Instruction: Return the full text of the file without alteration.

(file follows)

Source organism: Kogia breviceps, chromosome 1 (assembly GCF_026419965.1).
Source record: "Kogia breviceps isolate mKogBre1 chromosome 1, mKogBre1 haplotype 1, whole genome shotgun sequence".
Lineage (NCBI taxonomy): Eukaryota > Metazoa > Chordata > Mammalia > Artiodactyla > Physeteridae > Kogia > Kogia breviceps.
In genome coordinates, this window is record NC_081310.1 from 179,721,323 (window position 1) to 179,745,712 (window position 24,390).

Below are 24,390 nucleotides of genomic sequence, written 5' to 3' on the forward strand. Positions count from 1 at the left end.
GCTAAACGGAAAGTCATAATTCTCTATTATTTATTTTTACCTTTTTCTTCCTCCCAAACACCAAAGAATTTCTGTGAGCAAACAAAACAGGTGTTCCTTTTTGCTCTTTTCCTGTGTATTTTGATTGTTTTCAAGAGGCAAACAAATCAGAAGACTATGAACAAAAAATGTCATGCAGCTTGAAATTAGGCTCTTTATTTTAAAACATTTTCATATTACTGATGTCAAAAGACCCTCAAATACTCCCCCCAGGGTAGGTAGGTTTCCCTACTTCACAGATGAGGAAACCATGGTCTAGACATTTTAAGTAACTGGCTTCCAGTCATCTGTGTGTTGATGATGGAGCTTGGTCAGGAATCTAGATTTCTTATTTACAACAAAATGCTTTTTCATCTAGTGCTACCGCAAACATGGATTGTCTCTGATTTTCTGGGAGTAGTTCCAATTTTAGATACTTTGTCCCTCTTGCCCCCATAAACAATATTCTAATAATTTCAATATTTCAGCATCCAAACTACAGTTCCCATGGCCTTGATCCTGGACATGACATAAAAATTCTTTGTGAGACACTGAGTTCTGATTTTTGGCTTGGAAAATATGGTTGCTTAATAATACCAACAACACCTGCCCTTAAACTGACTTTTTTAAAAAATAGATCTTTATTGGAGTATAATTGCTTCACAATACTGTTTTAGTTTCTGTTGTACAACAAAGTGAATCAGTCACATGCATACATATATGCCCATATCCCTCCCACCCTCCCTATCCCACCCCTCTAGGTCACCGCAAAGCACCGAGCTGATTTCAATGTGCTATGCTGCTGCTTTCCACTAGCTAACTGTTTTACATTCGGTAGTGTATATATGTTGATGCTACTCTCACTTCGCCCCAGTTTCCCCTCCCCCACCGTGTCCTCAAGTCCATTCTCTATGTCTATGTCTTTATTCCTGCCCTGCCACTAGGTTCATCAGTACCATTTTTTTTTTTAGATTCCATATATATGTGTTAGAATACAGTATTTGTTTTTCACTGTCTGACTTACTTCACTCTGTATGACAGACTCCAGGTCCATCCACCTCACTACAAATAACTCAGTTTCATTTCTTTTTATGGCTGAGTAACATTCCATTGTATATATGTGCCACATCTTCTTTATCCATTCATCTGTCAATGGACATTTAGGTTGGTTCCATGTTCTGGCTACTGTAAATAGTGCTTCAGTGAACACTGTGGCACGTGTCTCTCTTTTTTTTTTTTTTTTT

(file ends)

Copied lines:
Source organism: Kogia breviceps, chromosome 1 (assembly GCF_026419965.1).
Source record: "Kogia breviceps isolate mKogBre1 chromosome 1, mKogBre1 haplotype 1, whole genome shotgun sequence".
Lineage (NCBI taxonomy): Eukaryota > Metazoa > Chordata > Mammalia > Artiodactyla > Physeteridae > Kogia > Kogia breviceps.
In genome coordinates, this window is record NC_081310.1 from 179,721,323 (window position 1) to 179,745,712 (window position 24,390).

Below are 24,390 nucleotides of genomic sequence, written 5' to 3' on the forward strand. Positions count from 1 at the left end.
GCTAAACGGAAAGTCATAATTCTCTATTATTTATTTTTACCTTTTTCTTCCTCCCAAACACCAAAGAATTTCTGTGAGCAAACAAAACAGGTGTTCCTTTTTGCTCTTTTCCTGTGTATTTTGATTGTTTTCAAGAGGCAAACAAATCAGAAGACTATGAACAAAAAATGTCATGCAGCTTGAAATTAGGCTCTTTATTTTAAAACATTTTCATATTACTGATGTCAAAAGACCCTCAAATACTCCCCCCAGGGTAGGTAGGTTTCCCTACTTCACAGATGAGGAAACCATGGTCTAGACATTTTAAGTAACTGGCTTCCAGTCATCTGTGTGTTGATGATGGAGCTTGGTCAGGAATCTAGATTTCTTATTTACAACAAAATGCTTTTTCATCTAGTGCTACCGCAAACATGGATTGTCTCTGATTTTCTGGGAGTAGTTCCAATTTTAGATACTTTGTCCCTCTTGCCCCCATAAACAATATTCTAATAATTTCAATATTTCAGCATCCAAACTACAGTTCCCATGGCCTTGATCCTGGACATGACATAAAAATTCTTTGTGAGACACTGAGTTCTGATTTTTGGCTTGGAAAATATGGTTGCTTAATAATACCAACAACACCTGCCCTTAAACTGACTTTTTTAAAAAATAGATCTTTATTGGAGTATAATTGCTTCACAATACTGTTTTAGTTTCTGTTGTACAACAAAGTGAATCAGTCACATGCATACATATATGCCCATATCCCTCCCACCCTCCCTATCCCACCCCTCTAGGTCACCGCAAAGCACCGAGCTGATTTCAATGTGCTATGCTGCTGCTTTCCACTAGCTAACTGTTTTACATTCGGTAGTGTATATATGTTGATGCTACTCTCACTTCGCCCCAGTTTCCCCTCCCCCACCGTGTCCTCAAGTCCATTCTCTATGTCTATGTCTTTATTCCTGCCCTGCCACTAGGTTCATCAGTACCATTTTTTTTTTTAGATTCCATATATATGTGTTAGAATACAGTATTTGTTTTTCACTGTCTGACTTACTTCACTCTGTATGACAGACTCCAGGTCCATCCACCTCACTACAAATAACTCAGTTTCATTTCTTTTTATGGCTGAGTAACATTCCATTGTATATATGTGCCACATCTTCTTTATCCATTCATCTGTCAATGGACATTTAGGTTGGTTCCATGTTCTGGCTACTGTAAATAGTGCTTCAGTGAACACTGTGGCACGTGTCTCTCTTTTTTTTTTTTTTTTT